Schoharie still divided on mining settlement

Above: Dawn Johnson addresses the Schoharie Town Board about stone mining in Schoharie before a crowd of concerned residents in April 2016. Photo by Timothy Knight.

Members of the Schoharie Town Board voted down a motion to pull out of a proposed settlement with Cobleskill Stone Products (CSP) on Wednesday, June 8, according to a Times Journal article by reporter David Avitabile.

Proposed after 11 years of legal court battles between the municipality and the stone company that have cost the town more than $500,000, the settlement has been fiercely opposed by the public.

In April, over 100 Schoharie residents, including Village Mayor John Borst, packed into the United Presbyterian Church to signal their opposition to the deal in a public hearing. 

Offered by Councilman Matt Brisley, who cited the public's opposition to settling with the stone company, the motion received a second but was voted down 3-1 at the June 8 meeting with only Brisley voting in favor of dropping the settlement, according to Avitabile’s report.

Deputy Supervisor Alan Tavenner explained that he was "not ready to pull the plug on this," according to the Times Journal. Supervisor Chris Tague, who works as the General Manager of CSP, has recused himself from the town's discussions on the matter, which has left Tavenner to oversee the proposed settlement.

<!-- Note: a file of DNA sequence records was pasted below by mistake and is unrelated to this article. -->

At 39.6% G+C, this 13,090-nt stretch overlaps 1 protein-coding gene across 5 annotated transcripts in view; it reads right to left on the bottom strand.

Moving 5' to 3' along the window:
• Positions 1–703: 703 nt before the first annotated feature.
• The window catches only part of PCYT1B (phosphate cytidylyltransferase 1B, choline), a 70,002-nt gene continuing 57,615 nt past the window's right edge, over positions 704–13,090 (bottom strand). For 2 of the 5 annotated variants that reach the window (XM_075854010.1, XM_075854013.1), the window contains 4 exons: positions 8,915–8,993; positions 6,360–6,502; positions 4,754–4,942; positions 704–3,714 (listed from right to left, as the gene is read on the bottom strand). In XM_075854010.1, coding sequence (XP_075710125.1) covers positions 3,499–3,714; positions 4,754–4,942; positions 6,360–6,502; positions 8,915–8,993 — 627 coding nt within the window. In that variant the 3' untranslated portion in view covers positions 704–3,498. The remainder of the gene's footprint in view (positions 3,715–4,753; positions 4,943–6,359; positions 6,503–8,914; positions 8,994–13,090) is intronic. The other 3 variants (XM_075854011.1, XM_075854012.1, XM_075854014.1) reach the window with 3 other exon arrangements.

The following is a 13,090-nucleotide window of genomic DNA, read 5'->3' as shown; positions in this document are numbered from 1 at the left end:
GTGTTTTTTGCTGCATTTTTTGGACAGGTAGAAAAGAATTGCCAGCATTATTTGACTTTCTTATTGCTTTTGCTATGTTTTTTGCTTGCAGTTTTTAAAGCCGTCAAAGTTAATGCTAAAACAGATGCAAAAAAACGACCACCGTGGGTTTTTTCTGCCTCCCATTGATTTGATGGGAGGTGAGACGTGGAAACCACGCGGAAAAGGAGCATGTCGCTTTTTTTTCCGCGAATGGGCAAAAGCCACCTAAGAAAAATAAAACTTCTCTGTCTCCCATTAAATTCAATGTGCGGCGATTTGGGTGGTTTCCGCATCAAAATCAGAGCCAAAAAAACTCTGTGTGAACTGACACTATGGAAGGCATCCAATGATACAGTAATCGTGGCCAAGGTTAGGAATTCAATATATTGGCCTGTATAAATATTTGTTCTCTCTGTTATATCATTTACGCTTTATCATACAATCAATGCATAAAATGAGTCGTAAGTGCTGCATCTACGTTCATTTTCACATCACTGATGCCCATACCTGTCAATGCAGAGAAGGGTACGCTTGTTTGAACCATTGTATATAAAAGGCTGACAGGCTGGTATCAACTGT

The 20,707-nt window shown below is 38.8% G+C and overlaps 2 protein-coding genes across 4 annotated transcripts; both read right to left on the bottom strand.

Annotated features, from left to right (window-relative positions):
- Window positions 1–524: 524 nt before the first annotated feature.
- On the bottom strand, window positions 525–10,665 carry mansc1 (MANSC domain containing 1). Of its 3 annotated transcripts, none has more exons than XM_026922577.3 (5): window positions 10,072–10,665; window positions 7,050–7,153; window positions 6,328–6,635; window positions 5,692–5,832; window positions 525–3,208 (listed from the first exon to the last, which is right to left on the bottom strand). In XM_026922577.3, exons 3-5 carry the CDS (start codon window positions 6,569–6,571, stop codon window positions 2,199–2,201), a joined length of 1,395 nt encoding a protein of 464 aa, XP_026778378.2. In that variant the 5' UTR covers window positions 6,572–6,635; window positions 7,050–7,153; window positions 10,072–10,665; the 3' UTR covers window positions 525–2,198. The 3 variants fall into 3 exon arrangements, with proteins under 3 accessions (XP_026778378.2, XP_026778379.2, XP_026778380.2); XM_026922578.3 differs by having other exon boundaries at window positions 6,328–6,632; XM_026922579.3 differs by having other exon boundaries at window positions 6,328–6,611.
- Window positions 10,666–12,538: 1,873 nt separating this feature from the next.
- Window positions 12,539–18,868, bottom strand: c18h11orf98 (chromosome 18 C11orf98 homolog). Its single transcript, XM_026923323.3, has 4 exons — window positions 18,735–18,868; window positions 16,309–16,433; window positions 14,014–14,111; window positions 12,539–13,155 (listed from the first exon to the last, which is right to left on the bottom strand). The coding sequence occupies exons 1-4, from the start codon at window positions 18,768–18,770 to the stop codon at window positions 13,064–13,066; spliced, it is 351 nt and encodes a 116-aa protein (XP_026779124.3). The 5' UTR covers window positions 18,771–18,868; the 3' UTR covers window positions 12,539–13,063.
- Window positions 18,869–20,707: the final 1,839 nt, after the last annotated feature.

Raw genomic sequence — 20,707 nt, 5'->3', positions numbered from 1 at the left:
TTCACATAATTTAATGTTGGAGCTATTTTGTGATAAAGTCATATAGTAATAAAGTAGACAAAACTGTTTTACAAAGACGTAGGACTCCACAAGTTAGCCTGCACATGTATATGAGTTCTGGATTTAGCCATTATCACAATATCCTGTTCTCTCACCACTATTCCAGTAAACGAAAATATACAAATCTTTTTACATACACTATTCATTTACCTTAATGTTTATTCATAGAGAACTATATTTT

Although Tague was not involved in the discussion, he sat at the helm of the board table, and several residents asked him to leave, Avitabile reported. Tague refused, saying he is a tax-paying resident of the town.

"We are supposed to represent the people"

Telling the Watershed Post that he was one of the original members who wanted to explore a settlement, Brisley explained that he thought it was the prudent thing to do after the town had spent so many years and dollars fighting CSP.

However, Brisley changed his mind and decided to make a motion to kill a settlement after taking into account the final product of the settlement and the outcry of many residents in opposition to the deal, he said.

”I couldn't go ahead any longer,” he said. "We are supposed to represent the people. We spent a lot of time on our land use law and I believe we need to let it stand on it's own merit."

Still no decision

Despite voting down Brisley's motion, the town took no further action on the settlement issue at the June 8 meeting. Tavenner did update the town board that land use attorney David Brennan is expected to attend the July 13 town meeting to meet with board members in executive session, the Times Journal reported.

Adding that board members have not discussed the settlement as a group, Tavenner said that the discussion cannot go on forever, but that another month should not make a difference.

The terms of the settlement, if approved by the town board, would both affirm CSP's vested rights to expand its mining operations and end the town of Schoharie’s ability to oppose all permitting involved in mining.